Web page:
Are we mad taking our toddler on a long haul holiday?
I had lots of ideas about parenting until I became an actual parent and realised its not always as easy as you think. Which is why I questioned if we were mad to take our toddler son on a long haul flight to San Francisco?
However, we wanted to go before our son turned two (and avoid having to buy him an adult price ticket…) so decided to go for it. I travelled a lot as a child, which is why I don’t find it too daunting. However, I completely appreciate travel is not easy; mentally as well as financially.
I also downloaded every episode of Peppa Pig…
What to do in San Francisco with a toddler
I used to try and race round cities to cram in as much as possible so I could spend the rest of the time sitting back and people watching with a beer in hand.
Funnily enough, my toddler isn’t really up for watching the world go by. I’ve also learnt that it’s just not possible to rush with a toddler either. There are practicalities involved with what they can do because either their legs get too tired or the terrain isn’t suitable for a buggy.
Which is why this will probably be the first guide to San Francisco ever that doesn’t feature Alcatraz… Next time…
It’s also important that he enjoys the holiday too. We always try to do at least one activity a day, which is just for him. Luckily for us, he loves parks and let’s face it, most of them are free. Win, win, all round.
Even though San Franscico is hilly as anything, it’s such a wonderful city to be in. Everything is quite compact so you feel like you do a lot with minimal effort – which is perfect when travelling with a child.
So here are five things to do in San Francisco with toddler
1.Sea lions at Pier 39
My son is an animal fanatic to the degree that his first word was ‘dog’ (not Mummy…) so he loved looking at the sea lions at Pier 39. I wasn’t hugely enthused by Fisherman’s Wharf itself and found it full of tourist tat. But equally, I’ve also been to far worse places in my life as anyone who’s ever been in Leicester Square on a Saturday night can testify.
Eat the clam chowder in a sourdough bread bowl at the Boudin Bakery Cafe.
2. Mission Dolores Park
I don’t know about you – but I can find parks quite tedious and feel that I’m trying to enjoy being there, rather than actually enjoying it. I’m hoping this is a universal parenting experience…?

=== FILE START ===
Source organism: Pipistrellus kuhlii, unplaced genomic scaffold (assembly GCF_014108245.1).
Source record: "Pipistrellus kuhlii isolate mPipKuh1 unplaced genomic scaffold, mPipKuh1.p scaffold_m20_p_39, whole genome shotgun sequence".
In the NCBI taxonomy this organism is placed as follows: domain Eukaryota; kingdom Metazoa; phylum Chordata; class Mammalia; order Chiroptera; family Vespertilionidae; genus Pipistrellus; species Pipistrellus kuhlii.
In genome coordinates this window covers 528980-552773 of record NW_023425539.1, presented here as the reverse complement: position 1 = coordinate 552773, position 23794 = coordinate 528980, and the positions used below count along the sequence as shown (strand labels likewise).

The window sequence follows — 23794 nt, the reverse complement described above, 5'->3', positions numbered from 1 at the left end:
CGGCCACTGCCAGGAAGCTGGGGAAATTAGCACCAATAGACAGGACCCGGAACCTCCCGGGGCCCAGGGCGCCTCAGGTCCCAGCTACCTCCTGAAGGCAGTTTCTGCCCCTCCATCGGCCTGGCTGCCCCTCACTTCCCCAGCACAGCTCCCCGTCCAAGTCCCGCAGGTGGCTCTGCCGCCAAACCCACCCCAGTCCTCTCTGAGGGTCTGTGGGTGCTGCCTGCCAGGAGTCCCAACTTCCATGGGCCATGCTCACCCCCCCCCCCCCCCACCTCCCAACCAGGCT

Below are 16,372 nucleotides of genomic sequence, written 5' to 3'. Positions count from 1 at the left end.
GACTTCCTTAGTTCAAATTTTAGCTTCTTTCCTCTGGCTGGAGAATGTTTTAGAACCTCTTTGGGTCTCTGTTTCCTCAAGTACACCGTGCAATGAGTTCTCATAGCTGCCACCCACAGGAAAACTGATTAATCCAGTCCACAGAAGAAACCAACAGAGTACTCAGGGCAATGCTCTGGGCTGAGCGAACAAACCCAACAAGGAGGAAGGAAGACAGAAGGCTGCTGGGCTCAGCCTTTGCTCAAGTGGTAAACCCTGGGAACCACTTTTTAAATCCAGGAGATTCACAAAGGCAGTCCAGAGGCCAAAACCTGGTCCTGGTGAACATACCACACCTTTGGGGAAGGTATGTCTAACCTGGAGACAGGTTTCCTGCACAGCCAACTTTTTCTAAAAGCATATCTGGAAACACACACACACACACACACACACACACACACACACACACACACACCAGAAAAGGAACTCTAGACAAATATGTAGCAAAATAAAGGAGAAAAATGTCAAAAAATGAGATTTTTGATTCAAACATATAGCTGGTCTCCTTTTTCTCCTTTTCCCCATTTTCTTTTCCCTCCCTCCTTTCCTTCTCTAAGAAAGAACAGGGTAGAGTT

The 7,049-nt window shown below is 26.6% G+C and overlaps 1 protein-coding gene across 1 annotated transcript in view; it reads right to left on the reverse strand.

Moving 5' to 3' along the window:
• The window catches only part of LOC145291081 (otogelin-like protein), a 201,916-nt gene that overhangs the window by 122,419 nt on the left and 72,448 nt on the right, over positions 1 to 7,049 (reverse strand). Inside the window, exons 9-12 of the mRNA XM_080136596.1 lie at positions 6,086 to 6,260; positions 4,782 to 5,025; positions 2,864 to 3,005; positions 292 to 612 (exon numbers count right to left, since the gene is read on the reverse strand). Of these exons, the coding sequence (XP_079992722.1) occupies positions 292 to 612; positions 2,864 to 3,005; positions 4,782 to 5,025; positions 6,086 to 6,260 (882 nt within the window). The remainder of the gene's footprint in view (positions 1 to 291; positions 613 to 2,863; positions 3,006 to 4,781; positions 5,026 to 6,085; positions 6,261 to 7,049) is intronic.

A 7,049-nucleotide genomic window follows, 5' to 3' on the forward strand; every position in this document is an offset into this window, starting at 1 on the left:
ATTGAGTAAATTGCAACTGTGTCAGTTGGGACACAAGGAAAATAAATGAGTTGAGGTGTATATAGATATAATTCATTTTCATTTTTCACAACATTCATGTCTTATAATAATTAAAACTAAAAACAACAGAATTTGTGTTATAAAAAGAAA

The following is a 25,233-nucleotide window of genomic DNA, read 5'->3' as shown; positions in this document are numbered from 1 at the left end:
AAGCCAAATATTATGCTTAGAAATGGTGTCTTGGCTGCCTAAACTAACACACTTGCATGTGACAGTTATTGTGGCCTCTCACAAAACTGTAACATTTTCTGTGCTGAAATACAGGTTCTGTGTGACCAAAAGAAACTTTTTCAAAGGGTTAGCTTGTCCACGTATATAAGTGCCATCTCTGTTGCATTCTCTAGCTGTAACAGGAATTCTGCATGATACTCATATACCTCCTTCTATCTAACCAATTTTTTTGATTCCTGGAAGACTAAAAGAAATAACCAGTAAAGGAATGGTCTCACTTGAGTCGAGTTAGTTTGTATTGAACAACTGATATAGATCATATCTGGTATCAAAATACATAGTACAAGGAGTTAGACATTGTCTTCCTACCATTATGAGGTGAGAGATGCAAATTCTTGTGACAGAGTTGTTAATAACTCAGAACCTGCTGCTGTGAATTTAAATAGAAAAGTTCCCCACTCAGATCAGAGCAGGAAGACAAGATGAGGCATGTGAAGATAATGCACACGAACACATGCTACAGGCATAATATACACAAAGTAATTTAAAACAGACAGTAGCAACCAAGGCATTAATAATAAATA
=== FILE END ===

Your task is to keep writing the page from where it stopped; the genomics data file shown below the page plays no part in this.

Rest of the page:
However, Mission Dolores Park is a game changer… It’s in the Mission district so go and see the murals first. Incredible views. Surrounded by beautiful houses. Great playground design. Plus lots of people relaxing and drinking beers on the grass to people watch (whilst keeping my beady eye on my child obvs).
For post park refreshments, check out Bi Rite Creamery, which I’m told is the best ice cream in San Franscico. It was delicious.
3. Cable cars
Other than winding streets, is there anything more San Franciscan than the cable cars? We got the cars from Union Square and looked out of the window at Nob Hill and Lombard Street.
We went early in the morning on a week day after reading that the queues were large at other times of the day. There were still queues at Union Square but we made it on without too much of a wait.
Take coins with you as it’s cash only. Luckily for us, it’s pretty cheap as we were not prepared…
4. Golden Gate Park
For a spot of peaceful restoration, head to Golden Gate park. It’s quiet and has over 1000 acres of park land so our son was able to scamper freely without me worrying about cars (he hasn’t yet grasped the green cross code..). There’s a lovely playground and it’s a nice way to spend a couple of hours.
Take a picnic with you and enjoy time in nature.
I know Sausalito isn’t technically San Francisco but indulge me in this okay… A standard San Francisco activitiy is to hire bikes and cycle across the bridge. Well, that wasn’t doable for us but I still loved Sausalito. It’s quaint, I loved the houseboats and it’s one of those places where it feels nothing bad could ever happen. I appreciate that sounds like the starting sentence of a Steven King novel…
Enjoy a drink in one of the cafes on the waterfront.
We used the MUNI and local buses, which were easy enough with a buggy and a toddler carrier. Drivers are patient with you. I can only assume they thought we were quaint…
We also walked a lot and it was infinitely doable although I would suggest getting a bus up some of the hills.
North Beach and the Beat area: City lights bookstore / Language of the Birds / Jack Kerouac alley / Cafe Trieste / China Town
Mission and Castro: 24th street for Mexican bakeries / Balmy Alley murals / Mission Delores Park / Castro street / Harvey Milk plaza
Picture postcard landmarks: Haight Ashbury for the old hippy area / Painted ladies